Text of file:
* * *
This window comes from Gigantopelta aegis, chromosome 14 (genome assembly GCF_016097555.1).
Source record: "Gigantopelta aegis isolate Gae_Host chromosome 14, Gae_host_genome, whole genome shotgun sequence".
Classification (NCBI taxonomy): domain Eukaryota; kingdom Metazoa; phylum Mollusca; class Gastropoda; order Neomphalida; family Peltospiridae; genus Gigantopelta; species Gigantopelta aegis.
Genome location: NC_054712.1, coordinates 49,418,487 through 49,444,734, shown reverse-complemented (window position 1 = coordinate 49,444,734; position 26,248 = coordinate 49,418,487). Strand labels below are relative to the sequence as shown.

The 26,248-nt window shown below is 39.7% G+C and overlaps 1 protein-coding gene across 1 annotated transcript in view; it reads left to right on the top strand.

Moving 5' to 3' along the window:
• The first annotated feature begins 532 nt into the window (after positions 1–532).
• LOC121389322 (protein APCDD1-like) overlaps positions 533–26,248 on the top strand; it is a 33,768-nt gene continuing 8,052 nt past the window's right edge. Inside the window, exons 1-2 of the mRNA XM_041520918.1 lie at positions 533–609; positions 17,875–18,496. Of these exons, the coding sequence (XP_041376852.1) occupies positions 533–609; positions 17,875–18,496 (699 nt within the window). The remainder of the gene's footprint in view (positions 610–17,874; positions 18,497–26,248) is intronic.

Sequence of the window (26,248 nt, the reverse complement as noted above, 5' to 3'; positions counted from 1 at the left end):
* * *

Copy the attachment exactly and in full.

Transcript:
This window comes from Gigantopelta aegis, chromosome 14 (genome assembly GCF_016097555.1).
Source record: "Gigantopelta aegis isolate Gae_Host chromosome 14, Gae_host_genome, whole genome shotgun sequence".
Classification (NCBI taxonomy): domain Eukaryota; kingdom Metazoa; phylum Mollusca; class Gastropoda; order Neomphalida; family Peltospiridae; genus Gigantopelta; species Gigantopelta aegis.
Genome location: NC_054712.1, coordinates 49,418,487 through 49,444,734, shown reverse-complemented (window position 1 = coordinate 49,444,734; position 26,248 = coordinate 49,418,487). Strand labels below are relative to the sequence as shown.

The 26,248-nt window shown below is 39.7% G+C and overlaps 1 protein-coding gene across 1 annotated transcript in view; it reads left to right on the top strand.

Moving 5' to 3' along the window:
• The first annotated feature begins 532 nt into the window (after positions 1–532).
• LOC121389322 (protein APCDD1-like) overlaps positions 533–26,248 on the top strand; it is a 33,768-nt gene continuing 8,052 nt past the window's right edge. Inside the window, exons 1-2 of the mRNA XM_041520918.1 lie at positions 533–609; positions 17,875–18,496. Of these exons, the coding sequence (XP_041376852.1) occupies positions 533–609; positions 17,875–18,496 (699 nt within the window). The remainder of the gene's footprint in view (positions 610–17,874; positions 18,497–26,248) is intronic.

Sequence of the window (26,248 nt, the reverse complement as noted above, 5' to 3'; positions counted from 1 at the left end):